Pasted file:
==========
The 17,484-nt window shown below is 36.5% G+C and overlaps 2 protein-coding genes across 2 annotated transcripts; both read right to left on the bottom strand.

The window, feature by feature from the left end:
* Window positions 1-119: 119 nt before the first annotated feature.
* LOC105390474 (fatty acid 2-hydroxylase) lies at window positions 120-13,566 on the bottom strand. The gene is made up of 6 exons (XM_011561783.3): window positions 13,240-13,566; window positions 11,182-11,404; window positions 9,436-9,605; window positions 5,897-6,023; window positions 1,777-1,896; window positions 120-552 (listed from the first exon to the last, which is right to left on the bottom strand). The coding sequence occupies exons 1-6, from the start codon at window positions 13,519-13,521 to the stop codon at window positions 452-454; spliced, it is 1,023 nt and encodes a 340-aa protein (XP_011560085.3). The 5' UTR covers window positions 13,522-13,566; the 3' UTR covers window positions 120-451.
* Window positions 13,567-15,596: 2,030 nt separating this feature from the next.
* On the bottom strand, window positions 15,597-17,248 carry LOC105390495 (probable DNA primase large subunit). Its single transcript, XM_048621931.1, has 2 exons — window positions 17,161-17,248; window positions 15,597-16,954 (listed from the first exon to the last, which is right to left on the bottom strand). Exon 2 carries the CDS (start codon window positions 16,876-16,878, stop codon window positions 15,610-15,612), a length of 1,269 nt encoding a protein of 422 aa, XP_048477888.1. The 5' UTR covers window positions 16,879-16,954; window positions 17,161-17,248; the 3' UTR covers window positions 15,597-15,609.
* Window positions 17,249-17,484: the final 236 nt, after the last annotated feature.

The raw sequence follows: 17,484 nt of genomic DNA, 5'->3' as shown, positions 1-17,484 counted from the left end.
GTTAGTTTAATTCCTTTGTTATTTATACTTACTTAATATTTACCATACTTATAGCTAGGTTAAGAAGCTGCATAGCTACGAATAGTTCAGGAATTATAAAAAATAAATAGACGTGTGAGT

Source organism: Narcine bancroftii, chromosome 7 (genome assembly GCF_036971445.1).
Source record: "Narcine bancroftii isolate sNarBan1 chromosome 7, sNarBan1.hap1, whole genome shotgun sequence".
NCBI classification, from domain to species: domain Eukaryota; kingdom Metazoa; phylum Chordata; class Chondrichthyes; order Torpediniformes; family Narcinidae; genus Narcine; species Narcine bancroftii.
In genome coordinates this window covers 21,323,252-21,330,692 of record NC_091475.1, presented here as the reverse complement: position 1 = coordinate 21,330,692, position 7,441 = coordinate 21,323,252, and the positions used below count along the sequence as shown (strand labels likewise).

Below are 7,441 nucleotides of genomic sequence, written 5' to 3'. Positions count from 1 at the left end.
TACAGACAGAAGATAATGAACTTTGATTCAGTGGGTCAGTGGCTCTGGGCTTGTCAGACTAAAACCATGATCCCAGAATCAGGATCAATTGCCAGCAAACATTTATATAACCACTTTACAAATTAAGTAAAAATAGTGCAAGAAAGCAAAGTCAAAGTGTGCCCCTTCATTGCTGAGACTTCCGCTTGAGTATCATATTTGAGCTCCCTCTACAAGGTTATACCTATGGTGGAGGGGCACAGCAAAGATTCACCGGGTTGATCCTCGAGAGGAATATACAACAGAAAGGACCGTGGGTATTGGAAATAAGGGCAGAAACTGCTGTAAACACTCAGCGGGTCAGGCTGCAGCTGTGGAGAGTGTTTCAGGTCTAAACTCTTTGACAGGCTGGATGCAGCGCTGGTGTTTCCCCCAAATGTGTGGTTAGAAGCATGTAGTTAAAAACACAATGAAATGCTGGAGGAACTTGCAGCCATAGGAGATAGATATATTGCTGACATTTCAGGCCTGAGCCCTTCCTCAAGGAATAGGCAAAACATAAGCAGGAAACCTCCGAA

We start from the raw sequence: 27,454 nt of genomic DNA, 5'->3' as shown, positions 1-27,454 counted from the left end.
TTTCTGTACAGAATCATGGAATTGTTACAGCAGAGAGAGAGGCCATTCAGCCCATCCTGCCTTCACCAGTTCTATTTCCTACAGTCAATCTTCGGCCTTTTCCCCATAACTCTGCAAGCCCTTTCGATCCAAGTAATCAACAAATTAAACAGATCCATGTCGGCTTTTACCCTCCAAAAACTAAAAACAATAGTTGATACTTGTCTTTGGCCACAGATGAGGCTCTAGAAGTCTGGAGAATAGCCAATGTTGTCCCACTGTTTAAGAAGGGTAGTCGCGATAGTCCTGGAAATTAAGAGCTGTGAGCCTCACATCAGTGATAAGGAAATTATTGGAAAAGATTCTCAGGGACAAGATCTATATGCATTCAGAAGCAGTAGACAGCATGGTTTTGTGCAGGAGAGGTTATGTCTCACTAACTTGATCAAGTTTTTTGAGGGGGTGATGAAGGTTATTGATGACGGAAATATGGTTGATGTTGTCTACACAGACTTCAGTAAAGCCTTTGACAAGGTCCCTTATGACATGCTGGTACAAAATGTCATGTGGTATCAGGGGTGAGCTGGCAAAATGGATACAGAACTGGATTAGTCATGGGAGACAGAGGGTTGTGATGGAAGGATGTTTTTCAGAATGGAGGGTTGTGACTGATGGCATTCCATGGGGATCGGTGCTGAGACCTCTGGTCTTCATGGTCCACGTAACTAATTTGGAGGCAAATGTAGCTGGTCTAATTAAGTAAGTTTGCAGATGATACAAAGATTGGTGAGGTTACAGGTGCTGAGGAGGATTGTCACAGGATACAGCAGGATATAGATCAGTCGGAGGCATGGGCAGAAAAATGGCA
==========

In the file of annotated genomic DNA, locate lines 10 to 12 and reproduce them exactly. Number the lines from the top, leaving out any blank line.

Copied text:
Source organism: Narcine bancroftii, chromosome 7 (genome assembly GCF_036971445.1).
Source record: "Narcine bancroftii isolate sNarBan1 chromosome 7, sNarBan1.hap1, whole genome shotgun sequence".
NCBI classification, from domain to species: domain Eukaryota; kingdom Metazoa; phylum Chordata; class Chondrichthyes; order Torpediniformes; family Narcinidae; genus Narcine; species Narcine bancroftii.